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“I saw her pictures and I thought, ‘I have to interview her,'” Wierda told host Marcy Markusa in a Tuesday interview with CBC’s Information Radio.

“I saw her attention to detail. Her work is just spectacular. It looked very delicious.”

Before coming to Canada, Tokar owned a bakery she operated by herself in her hometown of Kherson, a port city in southern Ukraine.

She was forced to permanently close its doors when she came to Canada, fleeing Kherson after Russia’s invasion of Ukraine.

A woman with her dark hair pulled away from her face rolls dough on a crowded wooden surface.
Tokar says she was surprised to get the offer to work in the Winnipeg bakery. ‘It was actually my dream to have that job here,’ she says. ‘So it was amazing for me.’ (Gary Solilak/CBC)

Tokar said she was shocked to get the offer to work at the Winnipeg bakery.

“I didn’t expect [to] … have an offer to work in a bakery, because it was actually my dream to have that job here. So it was amazing for me,” she told Information Radio.

Missing home

Feb. 24 will mark the one-year anniversary of the war in Ukraine.

Since then, more than 800,000 Ukrainian nationals and their family members have applied for special temporary resident visas to come to Canada, according to Immigration, Refugees and Citizenship Canada. The ministry said as of late December, more than 132,000 Ukrainian nationals had entered Canada since the start of 2022.

While Tokar’s parents are safe elsewhere in Europe, she says she prays for her grandparents who stayed in Kherson, which has experienced heavy damage due to shelling.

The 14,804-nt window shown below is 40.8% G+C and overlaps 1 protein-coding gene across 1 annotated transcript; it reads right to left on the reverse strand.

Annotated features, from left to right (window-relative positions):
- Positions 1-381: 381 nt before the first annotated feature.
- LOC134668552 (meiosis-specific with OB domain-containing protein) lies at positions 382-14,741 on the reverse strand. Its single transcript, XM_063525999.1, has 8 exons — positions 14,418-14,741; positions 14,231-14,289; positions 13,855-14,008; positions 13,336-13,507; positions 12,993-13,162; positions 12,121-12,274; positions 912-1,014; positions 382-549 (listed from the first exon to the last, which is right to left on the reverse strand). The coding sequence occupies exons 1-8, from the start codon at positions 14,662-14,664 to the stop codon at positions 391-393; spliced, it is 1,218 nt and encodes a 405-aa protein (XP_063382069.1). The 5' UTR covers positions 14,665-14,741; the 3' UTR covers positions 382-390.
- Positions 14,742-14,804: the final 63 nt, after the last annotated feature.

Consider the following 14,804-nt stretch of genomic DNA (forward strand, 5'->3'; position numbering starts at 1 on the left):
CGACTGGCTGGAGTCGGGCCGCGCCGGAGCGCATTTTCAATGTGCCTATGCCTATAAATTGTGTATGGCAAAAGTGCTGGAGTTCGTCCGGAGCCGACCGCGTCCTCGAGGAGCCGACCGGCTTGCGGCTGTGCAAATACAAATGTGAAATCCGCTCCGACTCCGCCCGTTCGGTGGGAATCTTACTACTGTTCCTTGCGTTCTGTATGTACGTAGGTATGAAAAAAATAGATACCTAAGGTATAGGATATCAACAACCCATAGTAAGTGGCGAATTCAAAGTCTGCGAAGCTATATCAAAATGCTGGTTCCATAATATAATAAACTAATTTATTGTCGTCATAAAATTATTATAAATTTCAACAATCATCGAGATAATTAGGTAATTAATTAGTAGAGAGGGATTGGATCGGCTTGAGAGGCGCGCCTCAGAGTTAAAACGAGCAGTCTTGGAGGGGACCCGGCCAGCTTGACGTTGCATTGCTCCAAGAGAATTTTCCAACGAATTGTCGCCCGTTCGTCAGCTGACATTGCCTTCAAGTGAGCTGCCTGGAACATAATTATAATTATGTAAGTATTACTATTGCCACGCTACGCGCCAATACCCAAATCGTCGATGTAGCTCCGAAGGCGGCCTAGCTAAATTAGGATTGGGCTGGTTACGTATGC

“I actually miss Ukraine. I actually miss my friends and my life — my previous life,” Tokar said.

“I really want  them to really be proud of me, so that’s why when I have a job I called them and my grandparents really cried.”

As she settles into her new role as head baker at the Butter Tart Lady’s Winnipeg location, the return to what has been a lifelong passion provides Tokar with familiarity in a new place. 

Woman with long curly blonde hair smiles in front of an array of baked goods.
The Butter Tart Lady owner Michelle Wierda says she instantly knew when she saw Ukrainian newcomer Tokar’s work on Facebook that she wanted the young baker to come in for an interview. (Submitted by Michelle Wierda)

Although she is still new to the position, Tokar is already infusing the menu with traditional Ukrainian treats, something Wierda is excited about. 

Of these treats is pampushky, a Ukrainian garlic bread that is traditionally served with borscht, Tokar explained.

On the two days she made pampushky, it sold out immediately, said Wierda.

As they look toward to the future, the two women are excited for their partnership.